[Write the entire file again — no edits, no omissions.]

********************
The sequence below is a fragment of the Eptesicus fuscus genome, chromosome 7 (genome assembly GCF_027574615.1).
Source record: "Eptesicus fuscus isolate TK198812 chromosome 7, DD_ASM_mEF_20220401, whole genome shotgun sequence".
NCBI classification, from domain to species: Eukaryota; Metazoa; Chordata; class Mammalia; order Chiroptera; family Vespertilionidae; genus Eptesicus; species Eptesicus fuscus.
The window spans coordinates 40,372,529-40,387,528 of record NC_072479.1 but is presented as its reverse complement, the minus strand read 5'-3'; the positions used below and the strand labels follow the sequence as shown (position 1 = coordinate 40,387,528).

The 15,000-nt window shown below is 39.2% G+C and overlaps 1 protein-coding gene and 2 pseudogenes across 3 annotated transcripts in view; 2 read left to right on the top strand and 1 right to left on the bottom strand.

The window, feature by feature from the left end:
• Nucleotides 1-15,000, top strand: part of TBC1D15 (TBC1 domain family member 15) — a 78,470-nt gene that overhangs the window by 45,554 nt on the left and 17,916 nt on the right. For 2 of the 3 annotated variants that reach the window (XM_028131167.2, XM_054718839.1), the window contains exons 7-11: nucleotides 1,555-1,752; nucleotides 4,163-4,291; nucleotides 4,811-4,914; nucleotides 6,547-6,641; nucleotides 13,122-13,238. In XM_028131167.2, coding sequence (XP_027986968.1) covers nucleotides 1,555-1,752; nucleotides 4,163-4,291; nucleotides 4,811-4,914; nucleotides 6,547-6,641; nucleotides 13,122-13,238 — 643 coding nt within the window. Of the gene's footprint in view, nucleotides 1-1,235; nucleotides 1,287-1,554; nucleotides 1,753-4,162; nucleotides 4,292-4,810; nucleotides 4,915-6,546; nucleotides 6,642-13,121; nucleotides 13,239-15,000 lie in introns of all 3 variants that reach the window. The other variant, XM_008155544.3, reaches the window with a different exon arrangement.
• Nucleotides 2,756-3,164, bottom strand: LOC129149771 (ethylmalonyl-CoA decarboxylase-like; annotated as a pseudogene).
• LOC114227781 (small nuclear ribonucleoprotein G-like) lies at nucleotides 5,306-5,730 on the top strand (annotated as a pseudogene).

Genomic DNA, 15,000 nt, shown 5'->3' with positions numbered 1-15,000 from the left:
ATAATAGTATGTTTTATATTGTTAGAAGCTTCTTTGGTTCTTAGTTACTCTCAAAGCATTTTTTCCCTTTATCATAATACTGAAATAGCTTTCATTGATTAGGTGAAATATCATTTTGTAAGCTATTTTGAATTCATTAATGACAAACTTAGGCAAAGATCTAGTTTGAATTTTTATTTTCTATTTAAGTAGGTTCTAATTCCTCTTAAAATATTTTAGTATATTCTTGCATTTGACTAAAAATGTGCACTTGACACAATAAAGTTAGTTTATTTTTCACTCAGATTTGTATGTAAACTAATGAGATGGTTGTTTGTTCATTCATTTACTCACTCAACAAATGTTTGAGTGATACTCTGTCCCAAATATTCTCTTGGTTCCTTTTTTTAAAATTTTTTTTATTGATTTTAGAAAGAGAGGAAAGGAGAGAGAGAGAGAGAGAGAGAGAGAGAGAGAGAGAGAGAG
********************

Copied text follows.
The sequence below is a fragment of the Eptesicus fuscus genome, chromosome 7 (genome assembly GCF_027574615.1).
Source record: "Eptesicus fuscus isolate TK198812 chromosome 7, DD_ASM_mEF_20220401, whole genome shotgun sequence".
NCBI classification, from domain to species: Eukaryota; Metazoa; Chordata; class Mammalia; order Chiroptera; family Vespertilionidae; genus Eptesicus; species Eptesicus fuscus.
The window spans coordinates 40,372,529-40,387,528 of record NC_072479.1 but is presented as its reverse complement, the minus strand read 5'-3'; the positions used below and the strand labels follow the sequence as shown (position 1 = coordinate 40,387,528).

The 15,000-nt window shown below is 39.2% G+C and overlaps 1 protein-coding gene and 2 pseudogenes across 3 annotated transcripts in view; 2 read left to right on the top strand and 1 right to left on the bottom strand.

The window, feature by feature from the left end:
• Nucleotides 1-15,000, top strand: part of TBC1D15 (TBC1 domain family member 15) — a 78,470-nt gene that overhangs the window by 45,554 nt on the left and 17,916 nt on the right. For 2 of the 3 annotated variants that reach the window (XM_028131167.2, XM_054718839.1), the window contains exons 7-11: nucleotides 1,555-1,752; nucleotides 4,163-4,291; nucleotides 4,811-4,914; nucleotides 6,547-6,641; nucleotides 13,122-13,238. In XM_028131167.2, coding sequence (XP_027986968.1) covers nucleotides 1,555-1,752; nucleotides 4,163-4,291; nucleotides 4,811-4,914; nucleotides 6,547-6,641; nucleotides 13,122-13,238 — 643 coding nt within the window. Of the gene's footprint in view, nucleotides 1-1,235; nucleotides 1,287-1,554; nucleotides 1,753-4,162; nucleotides 4,292-4,810; nucleotides 4,915-6,546; nucleotides 6,642-13,121; nucleotides 13,239-15,000 lie in introns of all 3 variants that reach the window. The other variant, XM_008155544.3, reaches the window with a different exon arrangement.
• Nucleotides 2,756-3,164, bottom strand: LOC129149771 (ethylmalonyl-CoA decarboxylase-like; annotated as a pseudogene).
• LOC114227781 (small nuclear ribonucleoprotein G-like) lies at nucleotides 5,306-5,730 on the top strand (annotated as a pseudogene).

Genomic DNA, 15,000 nt, shown 5'->3' with positions numbered 1-15,000 from the left:
ATAATAGTATGTTTTATATTGTTAGAAGCTTCTTTGGTTCTTAGTTACTCTCAAAGCATTTTTTCCCTTTATCATAATACTGAAATAGCTTTCATTGATTAGGTGAAATATCATTTTGTAAGCTATTTTGAATTCATTAATGACAAACTTAGGCAAAGATCTAGTTTGAATTTTTATTTTCTATTTAAGTAGGTTCTAATTCCTCTTAAAATATTTTAGTATATTCTTGCATTTGACTAAAAATGTGCACTTGACACAATAAAGTTAGTTTATTTTTCACTCAGATTTGTATGTAAACTAATGAGATGGTTGTTTGTTCATTCATTTACTCACTCAACAAATGTTTGAGTGATACTCTGTCCCAAATATTCTCTTGGTTCCTTTTTTTAAAATTTTTTTTATTGATTTTAGAAAGAGAGGAAAGGAGAGAGAGAGAGAGAGAGAGAGAGAGAGAGAGAGAGAGAG